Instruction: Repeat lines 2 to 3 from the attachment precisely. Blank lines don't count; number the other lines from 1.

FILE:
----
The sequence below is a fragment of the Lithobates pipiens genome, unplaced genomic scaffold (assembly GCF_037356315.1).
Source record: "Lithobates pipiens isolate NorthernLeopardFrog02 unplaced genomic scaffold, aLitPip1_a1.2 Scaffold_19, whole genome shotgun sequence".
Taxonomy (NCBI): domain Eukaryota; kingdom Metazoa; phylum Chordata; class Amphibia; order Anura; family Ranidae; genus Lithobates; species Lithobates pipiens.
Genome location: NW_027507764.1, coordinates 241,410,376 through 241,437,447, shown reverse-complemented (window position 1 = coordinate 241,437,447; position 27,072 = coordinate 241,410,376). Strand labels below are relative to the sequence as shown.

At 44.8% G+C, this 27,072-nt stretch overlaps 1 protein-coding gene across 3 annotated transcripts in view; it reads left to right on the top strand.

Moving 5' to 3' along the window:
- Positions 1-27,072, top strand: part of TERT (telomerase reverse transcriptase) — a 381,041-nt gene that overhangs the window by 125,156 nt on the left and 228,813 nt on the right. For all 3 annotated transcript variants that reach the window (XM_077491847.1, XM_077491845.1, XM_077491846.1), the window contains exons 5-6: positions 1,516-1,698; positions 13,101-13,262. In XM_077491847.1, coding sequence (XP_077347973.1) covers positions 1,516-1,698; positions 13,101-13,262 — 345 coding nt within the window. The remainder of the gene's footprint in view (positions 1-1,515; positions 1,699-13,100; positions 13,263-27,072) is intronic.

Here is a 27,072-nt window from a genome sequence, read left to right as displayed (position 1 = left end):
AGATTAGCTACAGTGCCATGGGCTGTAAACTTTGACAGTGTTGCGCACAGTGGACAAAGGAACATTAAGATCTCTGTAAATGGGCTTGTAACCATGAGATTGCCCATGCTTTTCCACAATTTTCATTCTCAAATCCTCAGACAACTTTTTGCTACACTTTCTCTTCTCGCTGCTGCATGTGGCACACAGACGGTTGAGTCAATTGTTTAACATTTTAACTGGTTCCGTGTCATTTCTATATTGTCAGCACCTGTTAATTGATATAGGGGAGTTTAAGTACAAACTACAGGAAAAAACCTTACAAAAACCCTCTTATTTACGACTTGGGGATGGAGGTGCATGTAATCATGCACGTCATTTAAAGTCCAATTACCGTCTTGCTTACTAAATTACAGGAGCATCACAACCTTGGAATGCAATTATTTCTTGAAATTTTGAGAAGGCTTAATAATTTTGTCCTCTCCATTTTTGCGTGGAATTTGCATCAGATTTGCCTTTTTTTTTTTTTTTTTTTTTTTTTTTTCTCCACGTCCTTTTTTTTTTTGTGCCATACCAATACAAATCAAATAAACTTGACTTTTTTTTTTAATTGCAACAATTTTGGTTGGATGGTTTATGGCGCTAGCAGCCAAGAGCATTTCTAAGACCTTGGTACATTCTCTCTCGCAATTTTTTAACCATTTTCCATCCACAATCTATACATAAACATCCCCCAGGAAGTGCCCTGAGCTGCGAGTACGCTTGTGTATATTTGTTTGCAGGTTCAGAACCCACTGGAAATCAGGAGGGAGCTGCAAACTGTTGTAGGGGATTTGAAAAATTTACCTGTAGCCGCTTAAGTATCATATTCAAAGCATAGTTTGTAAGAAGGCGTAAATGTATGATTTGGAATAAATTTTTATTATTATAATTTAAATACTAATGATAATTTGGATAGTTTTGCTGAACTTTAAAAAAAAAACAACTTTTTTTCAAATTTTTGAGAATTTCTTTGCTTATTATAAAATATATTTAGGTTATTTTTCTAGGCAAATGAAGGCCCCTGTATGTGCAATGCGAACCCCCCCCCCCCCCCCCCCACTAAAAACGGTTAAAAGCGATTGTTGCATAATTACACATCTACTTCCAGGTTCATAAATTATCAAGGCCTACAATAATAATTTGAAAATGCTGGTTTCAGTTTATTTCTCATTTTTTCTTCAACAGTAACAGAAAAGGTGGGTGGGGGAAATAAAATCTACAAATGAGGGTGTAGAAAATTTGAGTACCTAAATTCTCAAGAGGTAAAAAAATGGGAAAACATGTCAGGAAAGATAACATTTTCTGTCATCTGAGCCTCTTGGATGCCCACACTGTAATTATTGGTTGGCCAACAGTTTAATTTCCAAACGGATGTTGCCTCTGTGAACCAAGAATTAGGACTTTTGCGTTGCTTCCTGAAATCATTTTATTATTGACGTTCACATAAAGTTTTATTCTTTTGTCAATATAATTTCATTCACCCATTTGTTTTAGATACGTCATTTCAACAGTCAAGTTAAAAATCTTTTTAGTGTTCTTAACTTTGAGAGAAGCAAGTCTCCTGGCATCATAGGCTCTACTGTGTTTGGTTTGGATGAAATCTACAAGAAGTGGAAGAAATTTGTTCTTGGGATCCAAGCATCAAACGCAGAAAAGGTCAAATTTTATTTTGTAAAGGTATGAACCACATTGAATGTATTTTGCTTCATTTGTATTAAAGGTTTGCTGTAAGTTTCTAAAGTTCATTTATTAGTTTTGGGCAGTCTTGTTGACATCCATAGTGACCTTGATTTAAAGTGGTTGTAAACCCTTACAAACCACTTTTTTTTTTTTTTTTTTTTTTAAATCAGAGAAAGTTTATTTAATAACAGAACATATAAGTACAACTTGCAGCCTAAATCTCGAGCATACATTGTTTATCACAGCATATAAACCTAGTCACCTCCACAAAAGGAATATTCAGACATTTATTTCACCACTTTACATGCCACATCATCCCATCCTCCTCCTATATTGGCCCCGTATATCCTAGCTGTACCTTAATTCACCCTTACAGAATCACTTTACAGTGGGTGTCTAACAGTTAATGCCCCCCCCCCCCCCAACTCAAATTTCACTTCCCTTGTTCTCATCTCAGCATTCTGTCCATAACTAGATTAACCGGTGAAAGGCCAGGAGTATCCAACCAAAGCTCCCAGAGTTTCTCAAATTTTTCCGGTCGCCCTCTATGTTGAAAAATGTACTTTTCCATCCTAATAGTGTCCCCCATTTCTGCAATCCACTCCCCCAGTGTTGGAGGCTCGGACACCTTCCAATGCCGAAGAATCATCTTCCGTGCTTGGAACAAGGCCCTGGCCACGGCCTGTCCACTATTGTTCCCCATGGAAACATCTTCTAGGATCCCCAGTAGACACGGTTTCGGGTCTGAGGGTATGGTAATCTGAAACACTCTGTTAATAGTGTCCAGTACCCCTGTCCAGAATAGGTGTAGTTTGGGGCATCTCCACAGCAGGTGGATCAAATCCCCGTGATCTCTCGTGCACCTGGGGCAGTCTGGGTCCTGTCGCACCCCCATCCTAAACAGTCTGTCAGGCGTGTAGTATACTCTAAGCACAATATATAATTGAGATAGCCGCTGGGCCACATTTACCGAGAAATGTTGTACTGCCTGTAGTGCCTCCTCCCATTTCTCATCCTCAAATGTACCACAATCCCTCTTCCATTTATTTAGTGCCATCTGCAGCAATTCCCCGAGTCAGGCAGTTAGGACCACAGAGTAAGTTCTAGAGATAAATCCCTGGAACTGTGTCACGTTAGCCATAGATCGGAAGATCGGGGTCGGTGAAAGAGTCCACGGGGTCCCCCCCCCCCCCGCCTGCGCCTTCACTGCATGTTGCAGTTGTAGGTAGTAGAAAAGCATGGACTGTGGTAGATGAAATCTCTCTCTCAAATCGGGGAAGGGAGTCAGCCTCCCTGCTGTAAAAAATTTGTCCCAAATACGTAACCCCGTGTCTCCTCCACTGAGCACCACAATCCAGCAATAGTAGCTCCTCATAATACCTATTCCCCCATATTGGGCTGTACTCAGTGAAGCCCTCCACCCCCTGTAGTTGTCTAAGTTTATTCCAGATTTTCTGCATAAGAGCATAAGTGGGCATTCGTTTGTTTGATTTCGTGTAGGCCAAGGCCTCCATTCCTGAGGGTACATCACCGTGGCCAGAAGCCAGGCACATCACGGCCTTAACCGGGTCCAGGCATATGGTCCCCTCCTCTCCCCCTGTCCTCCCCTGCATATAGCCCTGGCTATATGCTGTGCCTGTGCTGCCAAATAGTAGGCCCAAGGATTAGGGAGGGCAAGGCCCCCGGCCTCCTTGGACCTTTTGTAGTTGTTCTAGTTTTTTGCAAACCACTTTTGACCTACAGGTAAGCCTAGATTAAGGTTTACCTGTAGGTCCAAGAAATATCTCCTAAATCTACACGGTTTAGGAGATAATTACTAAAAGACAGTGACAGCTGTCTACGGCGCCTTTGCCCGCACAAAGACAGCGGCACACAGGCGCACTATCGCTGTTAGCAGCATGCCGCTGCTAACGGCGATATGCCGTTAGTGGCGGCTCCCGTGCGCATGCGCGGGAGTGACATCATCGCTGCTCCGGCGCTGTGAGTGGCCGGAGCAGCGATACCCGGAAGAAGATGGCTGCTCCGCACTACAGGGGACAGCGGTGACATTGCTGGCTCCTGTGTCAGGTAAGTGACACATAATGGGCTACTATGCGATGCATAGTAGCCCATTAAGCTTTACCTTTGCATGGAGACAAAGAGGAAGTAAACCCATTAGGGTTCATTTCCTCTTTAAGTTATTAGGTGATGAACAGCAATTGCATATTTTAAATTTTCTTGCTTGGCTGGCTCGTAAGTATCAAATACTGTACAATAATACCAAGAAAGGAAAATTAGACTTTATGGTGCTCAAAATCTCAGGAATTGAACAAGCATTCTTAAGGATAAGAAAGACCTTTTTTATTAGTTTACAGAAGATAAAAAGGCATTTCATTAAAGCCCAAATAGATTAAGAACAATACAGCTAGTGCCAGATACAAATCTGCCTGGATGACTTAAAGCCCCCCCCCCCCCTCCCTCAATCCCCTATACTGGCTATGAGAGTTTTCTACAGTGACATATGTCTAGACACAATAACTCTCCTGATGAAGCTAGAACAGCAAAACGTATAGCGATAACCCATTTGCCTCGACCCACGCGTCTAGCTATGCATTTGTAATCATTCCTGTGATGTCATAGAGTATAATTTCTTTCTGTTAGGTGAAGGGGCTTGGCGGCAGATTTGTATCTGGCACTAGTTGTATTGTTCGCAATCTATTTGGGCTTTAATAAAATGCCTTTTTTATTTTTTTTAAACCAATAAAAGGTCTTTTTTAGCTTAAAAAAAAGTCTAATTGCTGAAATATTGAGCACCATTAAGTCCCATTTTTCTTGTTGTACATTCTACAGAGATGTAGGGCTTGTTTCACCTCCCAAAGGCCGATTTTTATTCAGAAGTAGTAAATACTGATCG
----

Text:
Source record: "Lithobates pipiens isolate NorthernLeopardFrog02 unplaced genomic scaffold, aLitPip1_a1.2 Scaffold_19, whole genome shotgun sequence".
Taxonomy (NCBI): domain Eukaryota; kingdom Metazoa; phylum Chordata; class Amphibia; order Anura; family Ranidae; genus Lithobates; species Lithobates pipiens.